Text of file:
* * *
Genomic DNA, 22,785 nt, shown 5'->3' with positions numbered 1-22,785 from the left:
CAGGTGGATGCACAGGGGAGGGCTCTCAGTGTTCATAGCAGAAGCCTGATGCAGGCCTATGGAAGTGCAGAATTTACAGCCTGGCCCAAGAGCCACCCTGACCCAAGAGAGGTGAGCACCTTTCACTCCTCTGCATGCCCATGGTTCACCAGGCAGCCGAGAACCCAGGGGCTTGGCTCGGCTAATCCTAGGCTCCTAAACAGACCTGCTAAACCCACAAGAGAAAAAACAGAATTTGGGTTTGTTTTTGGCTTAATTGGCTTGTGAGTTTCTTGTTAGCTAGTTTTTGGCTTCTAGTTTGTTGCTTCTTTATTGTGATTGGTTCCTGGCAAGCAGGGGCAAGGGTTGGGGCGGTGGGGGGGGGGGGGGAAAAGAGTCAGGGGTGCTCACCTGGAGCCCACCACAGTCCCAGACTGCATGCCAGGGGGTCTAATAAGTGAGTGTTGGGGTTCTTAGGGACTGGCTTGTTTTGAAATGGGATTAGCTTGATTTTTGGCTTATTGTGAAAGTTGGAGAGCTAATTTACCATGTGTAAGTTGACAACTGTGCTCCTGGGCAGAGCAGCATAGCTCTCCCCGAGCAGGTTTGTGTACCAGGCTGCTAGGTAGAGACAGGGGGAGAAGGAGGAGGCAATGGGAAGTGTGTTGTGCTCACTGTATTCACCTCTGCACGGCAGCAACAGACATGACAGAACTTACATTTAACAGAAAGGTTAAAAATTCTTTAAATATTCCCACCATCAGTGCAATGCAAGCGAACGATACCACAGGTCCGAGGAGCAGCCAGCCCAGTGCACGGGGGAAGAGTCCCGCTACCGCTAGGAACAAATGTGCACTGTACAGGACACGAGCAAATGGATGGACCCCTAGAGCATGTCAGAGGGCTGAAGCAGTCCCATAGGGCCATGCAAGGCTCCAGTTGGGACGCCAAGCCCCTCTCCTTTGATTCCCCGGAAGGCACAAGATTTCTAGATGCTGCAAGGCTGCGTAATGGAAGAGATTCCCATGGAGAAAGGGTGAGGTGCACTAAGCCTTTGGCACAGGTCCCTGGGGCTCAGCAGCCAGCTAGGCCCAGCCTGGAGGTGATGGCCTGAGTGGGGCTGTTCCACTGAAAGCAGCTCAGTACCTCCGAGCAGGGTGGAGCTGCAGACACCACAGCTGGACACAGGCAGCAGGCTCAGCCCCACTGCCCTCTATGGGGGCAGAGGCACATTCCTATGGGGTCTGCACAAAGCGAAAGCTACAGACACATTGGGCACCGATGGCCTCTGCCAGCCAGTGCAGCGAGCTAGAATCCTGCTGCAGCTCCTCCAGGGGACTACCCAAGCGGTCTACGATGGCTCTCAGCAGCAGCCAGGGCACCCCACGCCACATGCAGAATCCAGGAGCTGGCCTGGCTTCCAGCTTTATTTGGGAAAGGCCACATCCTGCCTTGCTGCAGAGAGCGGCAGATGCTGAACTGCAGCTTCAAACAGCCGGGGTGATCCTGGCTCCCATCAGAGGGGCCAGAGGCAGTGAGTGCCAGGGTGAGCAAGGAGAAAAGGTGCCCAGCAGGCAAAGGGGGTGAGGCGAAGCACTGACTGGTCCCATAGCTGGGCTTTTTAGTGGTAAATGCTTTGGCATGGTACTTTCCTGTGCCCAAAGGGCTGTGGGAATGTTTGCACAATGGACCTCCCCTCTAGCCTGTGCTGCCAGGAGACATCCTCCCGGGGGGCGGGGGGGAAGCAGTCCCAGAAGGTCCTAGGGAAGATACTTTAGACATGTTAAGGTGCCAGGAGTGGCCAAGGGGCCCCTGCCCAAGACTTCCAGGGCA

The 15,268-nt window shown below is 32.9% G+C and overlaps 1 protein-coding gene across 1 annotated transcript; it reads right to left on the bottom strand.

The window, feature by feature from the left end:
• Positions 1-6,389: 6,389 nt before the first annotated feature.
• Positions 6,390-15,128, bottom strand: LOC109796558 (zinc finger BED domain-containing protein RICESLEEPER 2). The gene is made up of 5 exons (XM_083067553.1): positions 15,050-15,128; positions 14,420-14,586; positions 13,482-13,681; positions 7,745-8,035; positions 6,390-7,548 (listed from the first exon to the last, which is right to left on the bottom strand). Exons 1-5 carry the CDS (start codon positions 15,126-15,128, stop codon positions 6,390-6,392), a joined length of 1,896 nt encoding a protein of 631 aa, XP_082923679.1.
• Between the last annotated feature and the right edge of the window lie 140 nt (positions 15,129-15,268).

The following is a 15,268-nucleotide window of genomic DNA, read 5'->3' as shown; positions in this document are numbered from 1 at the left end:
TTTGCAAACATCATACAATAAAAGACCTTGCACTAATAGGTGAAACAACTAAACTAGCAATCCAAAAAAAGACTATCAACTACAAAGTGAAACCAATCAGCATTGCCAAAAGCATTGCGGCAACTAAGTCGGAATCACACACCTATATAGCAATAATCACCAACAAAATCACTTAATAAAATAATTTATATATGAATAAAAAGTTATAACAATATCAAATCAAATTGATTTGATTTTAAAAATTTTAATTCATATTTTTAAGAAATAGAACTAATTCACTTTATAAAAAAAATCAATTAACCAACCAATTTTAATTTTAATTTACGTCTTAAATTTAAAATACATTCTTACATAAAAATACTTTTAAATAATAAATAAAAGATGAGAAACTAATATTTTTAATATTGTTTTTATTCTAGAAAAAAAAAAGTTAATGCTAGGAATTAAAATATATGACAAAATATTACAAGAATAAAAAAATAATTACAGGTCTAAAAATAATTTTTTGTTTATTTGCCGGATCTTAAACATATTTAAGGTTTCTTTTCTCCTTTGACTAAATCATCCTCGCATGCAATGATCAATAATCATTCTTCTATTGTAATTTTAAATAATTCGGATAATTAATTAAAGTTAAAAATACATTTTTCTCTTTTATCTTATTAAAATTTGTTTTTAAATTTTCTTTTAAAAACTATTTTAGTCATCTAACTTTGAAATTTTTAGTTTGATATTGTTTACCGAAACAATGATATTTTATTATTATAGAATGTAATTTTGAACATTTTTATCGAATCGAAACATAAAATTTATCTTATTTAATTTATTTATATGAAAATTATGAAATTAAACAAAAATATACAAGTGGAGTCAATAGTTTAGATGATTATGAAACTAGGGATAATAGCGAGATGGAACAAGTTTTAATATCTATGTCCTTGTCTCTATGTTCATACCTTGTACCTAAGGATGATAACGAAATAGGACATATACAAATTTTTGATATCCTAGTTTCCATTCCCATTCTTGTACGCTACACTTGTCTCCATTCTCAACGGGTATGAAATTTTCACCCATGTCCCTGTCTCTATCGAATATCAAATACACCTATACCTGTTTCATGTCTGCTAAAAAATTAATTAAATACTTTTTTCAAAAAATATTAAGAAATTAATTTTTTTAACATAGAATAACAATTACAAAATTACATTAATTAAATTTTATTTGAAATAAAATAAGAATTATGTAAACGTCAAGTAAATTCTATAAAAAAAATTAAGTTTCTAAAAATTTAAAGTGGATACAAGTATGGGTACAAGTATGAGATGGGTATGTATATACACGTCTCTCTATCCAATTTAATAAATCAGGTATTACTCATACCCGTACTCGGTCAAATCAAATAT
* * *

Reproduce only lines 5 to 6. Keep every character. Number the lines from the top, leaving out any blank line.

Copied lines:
• Positions 1-6,389: 6,389 nt before the first annotated feature.
• Positions 6,390-15,128, bottom strand: LOC109796558 (zinc finger BED domain-containing protein RICESLEEPER 2). The gene is made up of 5 exons (XM_083067553.1): positions 15,050-15,128; positions 14,420-14,586; positions 13,482-13,681; positions 7,745-8,035; positions 6,390-7,548 (listed from the first exon to the last, which is right to left on the bottom strand). Exons 1-5 carry the CDS (start codon positions 15,126-15,128, stop codon positions 6,390-6,392), a joined length of 1,896 nt encoding a protein of 631 aa, XP_082923679.1.